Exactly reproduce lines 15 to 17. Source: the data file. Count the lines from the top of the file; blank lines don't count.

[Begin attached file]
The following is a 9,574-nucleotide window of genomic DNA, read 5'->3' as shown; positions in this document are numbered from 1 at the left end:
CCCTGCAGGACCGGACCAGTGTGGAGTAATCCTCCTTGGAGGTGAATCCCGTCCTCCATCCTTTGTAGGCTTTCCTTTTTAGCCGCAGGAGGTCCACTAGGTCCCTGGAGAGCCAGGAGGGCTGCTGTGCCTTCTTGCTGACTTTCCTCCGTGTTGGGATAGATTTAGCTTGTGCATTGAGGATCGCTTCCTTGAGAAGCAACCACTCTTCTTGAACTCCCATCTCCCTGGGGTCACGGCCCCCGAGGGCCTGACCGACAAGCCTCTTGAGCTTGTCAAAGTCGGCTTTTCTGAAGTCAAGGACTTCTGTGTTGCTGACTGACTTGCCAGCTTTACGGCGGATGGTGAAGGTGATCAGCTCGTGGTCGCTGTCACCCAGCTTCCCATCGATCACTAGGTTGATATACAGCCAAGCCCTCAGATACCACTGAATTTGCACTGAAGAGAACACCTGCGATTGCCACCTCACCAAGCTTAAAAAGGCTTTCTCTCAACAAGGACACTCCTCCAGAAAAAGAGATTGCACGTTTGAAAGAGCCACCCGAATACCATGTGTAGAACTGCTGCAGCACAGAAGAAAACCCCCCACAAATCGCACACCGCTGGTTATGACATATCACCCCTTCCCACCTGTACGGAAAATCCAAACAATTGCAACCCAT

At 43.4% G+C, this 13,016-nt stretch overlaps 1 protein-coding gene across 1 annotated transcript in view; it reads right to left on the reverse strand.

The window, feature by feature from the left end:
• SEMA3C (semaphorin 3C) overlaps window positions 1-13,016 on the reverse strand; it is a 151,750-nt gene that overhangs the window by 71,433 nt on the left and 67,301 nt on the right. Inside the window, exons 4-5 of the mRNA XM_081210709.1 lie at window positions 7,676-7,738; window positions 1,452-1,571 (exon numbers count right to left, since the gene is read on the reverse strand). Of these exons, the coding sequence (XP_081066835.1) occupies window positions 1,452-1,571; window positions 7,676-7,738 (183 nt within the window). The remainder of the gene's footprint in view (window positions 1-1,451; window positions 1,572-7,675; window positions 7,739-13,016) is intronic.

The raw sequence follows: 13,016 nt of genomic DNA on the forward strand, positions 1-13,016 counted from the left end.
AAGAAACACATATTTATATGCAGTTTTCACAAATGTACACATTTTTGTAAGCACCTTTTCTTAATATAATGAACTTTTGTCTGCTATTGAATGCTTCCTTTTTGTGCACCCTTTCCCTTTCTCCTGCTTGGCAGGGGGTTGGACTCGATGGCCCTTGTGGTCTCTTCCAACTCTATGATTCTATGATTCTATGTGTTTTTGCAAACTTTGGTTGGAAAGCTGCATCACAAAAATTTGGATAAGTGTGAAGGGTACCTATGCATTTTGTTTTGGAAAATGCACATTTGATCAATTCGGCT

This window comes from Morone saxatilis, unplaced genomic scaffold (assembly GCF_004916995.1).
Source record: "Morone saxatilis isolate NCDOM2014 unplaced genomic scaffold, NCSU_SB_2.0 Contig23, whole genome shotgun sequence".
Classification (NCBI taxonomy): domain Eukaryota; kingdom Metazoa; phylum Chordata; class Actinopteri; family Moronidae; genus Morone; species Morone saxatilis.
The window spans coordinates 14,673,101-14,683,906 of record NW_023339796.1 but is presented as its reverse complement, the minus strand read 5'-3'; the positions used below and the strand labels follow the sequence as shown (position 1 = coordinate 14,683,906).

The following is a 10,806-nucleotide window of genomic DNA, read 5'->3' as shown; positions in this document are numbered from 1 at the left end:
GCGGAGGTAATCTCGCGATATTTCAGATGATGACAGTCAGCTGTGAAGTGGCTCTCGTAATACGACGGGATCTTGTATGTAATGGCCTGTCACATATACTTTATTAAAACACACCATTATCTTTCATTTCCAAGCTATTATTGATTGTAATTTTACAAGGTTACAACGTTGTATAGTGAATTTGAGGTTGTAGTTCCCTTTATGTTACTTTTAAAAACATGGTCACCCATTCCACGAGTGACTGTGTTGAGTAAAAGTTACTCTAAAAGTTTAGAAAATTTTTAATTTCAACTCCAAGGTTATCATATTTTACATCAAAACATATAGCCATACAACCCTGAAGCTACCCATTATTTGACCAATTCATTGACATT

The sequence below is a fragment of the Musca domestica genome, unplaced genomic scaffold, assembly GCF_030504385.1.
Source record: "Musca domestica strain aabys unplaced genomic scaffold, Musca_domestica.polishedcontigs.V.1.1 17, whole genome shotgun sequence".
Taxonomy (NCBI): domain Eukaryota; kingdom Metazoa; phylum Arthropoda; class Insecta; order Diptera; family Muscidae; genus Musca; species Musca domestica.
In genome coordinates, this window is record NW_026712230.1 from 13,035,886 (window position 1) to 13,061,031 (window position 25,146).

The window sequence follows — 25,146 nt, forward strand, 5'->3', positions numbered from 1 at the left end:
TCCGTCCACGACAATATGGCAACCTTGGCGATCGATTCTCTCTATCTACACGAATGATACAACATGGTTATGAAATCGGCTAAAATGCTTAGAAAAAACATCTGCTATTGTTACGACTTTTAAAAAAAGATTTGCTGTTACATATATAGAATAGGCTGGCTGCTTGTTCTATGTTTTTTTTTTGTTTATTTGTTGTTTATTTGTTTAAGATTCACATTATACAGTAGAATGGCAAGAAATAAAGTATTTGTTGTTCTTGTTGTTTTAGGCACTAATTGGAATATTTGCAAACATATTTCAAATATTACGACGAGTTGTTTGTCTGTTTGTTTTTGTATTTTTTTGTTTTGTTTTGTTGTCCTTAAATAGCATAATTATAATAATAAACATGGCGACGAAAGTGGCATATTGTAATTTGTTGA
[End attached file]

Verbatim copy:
Source record: "Musca domestica strain aabys unplaced genomic scaffold, Musca_domestica.polishedcontigs.V.1.1 17, whole genome shotgun sequence".
Taxonomy (NCBI): domain Eukaryota; kingdom Metazoa; phylum Arthropoda; class Insecta; order Diptera; family Muscidae; genus Musca; species Musca domestica.
In genome coordinates, this window is record NW_026712230.1 from 13,035,886 (window position 1) to 13,061,031 (window position 25,146).